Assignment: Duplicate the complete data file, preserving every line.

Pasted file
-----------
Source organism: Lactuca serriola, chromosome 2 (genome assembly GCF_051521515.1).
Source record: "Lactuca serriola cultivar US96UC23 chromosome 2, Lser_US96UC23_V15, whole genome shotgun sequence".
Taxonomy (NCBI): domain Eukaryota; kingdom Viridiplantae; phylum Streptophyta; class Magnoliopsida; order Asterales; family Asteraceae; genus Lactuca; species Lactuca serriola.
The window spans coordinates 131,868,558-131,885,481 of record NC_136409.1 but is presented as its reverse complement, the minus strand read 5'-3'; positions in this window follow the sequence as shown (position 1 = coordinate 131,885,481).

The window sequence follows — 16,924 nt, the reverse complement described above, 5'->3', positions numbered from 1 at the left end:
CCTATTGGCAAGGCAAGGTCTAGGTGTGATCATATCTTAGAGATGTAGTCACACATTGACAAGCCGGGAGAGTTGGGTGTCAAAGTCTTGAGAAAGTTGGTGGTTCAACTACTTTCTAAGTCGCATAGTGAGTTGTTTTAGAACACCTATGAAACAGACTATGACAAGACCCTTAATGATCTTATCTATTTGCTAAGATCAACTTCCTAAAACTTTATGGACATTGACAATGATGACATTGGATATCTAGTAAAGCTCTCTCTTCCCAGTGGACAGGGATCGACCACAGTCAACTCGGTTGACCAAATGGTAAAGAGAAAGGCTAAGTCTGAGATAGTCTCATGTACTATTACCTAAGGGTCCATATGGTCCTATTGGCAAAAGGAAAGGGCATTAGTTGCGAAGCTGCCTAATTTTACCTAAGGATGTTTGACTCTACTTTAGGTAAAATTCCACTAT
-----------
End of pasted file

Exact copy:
Source organism: Lactuca serriola, chromosome 2 (genome assembly GCF_051521515.1).
Source record: "Lactuca serriola cultivar US96UC23 chromosome 2, Lser_US96UC23_V15, whole genome shotgun sequence".
Taxonomy (NCBI): domain Eukaryota; kingdom Viridiplantae; phylum Streptophyta; class Magnoliopsida; order Asterales; family Asteraceae; genus Lactuca; species Lactuca serriola.
The window spans coordinates 131,868,558-131,885,481 of record NC_136409.1 but is presented as its reverse complement, the minus strand read 5'-3'; positions in this window follow the sequence as shown (position 1 = coordinate 131,885,481).

The window sequence follows — 16,924 nt, the reverse complement described above, 5'->3', positions numbered from 1 at the left end:
CCTATTGGCAAGGCAAGGTCTAGGTGTGATCATATCTTAGAGATGTAGTCACACATTGACAAGCCGGGAGAGTTGGGTGTCAAAGTCTTGAGAAAGTTGGTGGTTCAACTACTTTCTAAGTCGCATAGTGAGTTGTTTTAGAACACCTATGAAACAGACTATGACAAGACCCTTAATGATCTTATCTATTTGCTAAGATCAACTTCCTAAAACTTTATGGACATTGACAATGATGACATTGGATATCTAGTAAAGCTCTCTCTTCCCAGTGGACAGGGATCGACCACAGTCAACTCGGTTGACCAAATGGTAAAGAGAAAGGCTAAGTCTGAGATAGTCTCATGTACTATTACCTAAGGGTCCATATGGTCCTATTGGCAAAAGGAAAGGGCATTAGTTGCGAAGCTGCCTAATTTTACCTAAGGATGTTTGACTCTACTTTAGGTAAAATTCCACTAT